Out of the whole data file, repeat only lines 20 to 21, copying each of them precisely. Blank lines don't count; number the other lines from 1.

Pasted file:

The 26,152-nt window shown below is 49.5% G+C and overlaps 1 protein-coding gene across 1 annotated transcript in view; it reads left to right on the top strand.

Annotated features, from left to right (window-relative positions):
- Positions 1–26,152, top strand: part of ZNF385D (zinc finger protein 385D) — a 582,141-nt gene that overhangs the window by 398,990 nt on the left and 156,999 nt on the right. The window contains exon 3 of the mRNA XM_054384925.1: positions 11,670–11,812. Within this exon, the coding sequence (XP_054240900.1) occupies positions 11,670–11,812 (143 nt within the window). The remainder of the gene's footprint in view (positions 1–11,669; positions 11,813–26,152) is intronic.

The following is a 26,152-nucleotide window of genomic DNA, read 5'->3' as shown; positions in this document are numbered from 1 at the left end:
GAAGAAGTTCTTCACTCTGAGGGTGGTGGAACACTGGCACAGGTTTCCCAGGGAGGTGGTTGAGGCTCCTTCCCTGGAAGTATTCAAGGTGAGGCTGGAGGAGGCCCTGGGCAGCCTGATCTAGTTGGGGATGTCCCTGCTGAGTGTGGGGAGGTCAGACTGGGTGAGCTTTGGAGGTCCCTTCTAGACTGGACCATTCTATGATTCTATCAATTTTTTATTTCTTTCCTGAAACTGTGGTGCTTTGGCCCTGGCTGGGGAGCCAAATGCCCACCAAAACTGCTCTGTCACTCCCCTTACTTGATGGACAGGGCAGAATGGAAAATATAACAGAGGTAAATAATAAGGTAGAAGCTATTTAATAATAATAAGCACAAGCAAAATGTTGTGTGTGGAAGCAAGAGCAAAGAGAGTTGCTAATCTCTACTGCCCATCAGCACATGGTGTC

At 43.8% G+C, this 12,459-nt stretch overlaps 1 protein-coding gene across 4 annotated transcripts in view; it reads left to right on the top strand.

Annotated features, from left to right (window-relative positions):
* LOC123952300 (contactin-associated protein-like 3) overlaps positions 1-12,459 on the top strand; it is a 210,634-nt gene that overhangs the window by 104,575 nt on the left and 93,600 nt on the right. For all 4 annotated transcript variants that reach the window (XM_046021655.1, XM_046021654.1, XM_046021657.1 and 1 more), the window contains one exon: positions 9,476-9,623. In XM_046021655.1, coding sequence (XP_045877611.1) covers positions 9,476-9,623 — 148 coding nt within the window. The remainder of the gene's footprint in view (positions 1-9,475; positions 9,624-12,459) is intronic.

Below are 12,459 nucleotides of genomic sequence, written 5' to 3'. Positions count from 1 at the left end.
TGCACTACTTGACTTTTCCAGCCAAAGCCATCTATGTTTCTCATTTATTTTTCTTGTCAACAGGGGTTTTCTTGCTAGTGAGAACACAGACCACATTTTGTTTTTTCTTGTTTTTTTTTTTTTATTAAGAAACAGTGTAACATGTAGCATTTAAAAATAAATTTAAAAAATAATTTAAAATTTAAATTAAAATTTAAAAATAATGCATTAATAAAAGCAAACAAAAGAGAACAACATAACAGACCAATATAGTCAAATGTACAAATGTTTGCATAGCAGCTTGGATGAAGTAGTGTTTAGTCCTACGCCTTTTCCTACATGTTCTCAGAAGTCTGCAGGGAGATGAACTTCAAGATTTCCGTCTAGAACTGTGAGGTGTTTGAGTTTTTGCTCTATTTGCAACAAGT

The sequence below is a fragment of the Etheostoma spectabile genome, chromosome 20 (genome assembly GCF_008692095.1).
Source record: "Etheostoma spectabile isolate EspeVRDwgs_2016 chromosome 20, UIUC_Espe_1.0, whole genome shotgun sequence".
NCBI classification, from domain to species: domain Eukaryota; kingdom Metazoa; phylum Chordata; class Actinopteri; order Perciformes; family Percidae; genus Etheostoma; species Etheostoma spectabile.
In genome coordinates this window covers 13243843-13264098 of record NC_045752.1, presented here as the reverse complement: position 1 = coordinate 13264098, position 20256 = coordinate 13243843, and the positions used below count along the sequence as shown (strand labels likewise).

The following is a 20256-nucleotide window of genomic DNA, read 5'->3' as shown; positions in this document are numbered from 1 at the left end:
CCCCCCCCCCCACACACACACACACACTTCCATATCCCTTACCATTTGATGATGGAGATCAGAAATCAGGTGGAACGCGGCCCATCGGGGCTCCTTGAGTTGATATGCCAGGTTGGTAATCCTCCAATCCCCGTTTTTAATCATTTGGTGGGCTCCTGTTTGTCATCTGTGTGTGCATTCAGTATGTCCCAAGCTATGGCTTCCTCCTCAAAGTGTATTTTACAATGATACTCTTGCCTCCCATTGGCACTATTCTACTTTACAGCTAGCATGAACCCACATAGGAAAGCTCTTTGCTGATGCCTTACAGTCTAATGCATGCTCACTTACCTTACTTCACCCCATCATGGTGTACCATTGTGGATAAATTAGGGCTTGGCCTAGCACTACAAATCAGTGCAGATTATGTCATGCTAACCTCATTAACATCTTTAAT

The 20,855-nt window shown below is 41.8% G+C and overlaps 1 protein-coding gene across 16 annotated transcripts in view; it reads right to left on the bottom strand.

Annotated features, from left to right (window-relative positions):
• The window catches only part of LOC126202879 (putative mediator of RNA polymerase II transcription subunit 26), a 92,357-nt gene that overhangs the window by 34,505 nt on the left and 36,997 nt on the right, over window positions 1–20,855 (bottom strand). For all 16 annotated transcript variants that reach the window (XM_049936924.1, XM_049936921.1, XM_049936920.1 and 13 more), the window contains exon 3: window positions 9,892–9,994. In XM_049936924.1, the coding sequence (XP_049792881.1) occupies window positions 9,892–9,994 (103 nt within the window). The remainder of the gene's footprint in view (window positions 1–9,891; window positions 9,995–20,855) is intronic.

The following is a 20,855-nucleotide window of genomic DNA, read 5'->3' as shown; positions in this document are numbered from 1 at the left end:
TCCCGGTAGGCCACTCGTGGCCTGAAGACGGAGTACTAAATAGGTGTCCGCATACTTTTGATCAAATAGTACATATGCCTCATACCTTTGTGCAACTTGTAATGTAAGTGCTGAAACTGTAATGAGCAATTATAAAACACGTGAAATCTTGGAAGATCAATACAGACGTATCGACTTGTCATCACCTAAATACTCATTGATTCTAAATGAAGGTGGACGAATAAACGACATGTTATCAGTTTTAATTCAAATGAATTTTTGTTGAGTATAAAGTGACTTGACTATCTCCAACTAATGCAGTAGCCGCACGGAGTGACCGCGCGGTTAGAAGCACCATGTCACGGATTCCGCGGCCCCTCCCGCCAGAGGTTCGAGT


The following is a 20,855-nucleotide window of genomic DNA, read 5'->3' as shown; positions in this document are numbered from 1 at the left end:
TCCCGGTAGGCCACTCGTGGCCTGAAGACGGAGTACTAAATAGGTGTCCGCATACTTTTGATCAAATAGTACATATGCCTCATACCTTTGTGCAACTTGTAATGTAAGTGCTGAAACTGTAATGAGCAATTATAAAACACGTGAAATCTTGGAAGATCAATACAGACGTATCGACTTGTCATCACCTAAATACTCATTGATTCTAAATGAAGGTGGACGAATAAACGACATGTTATCAGTTTTAATTCAAATGAATTTTTGTTGAGTATAAAGTGACTTGACTATCTCCAACTAATGCAGTAGCCGCACGGAGTGACCGCGCGGTTAGAAGCACCATGTCACGGATTCCGCGGCCCCTCCCGCCAGAGGTTCGAGT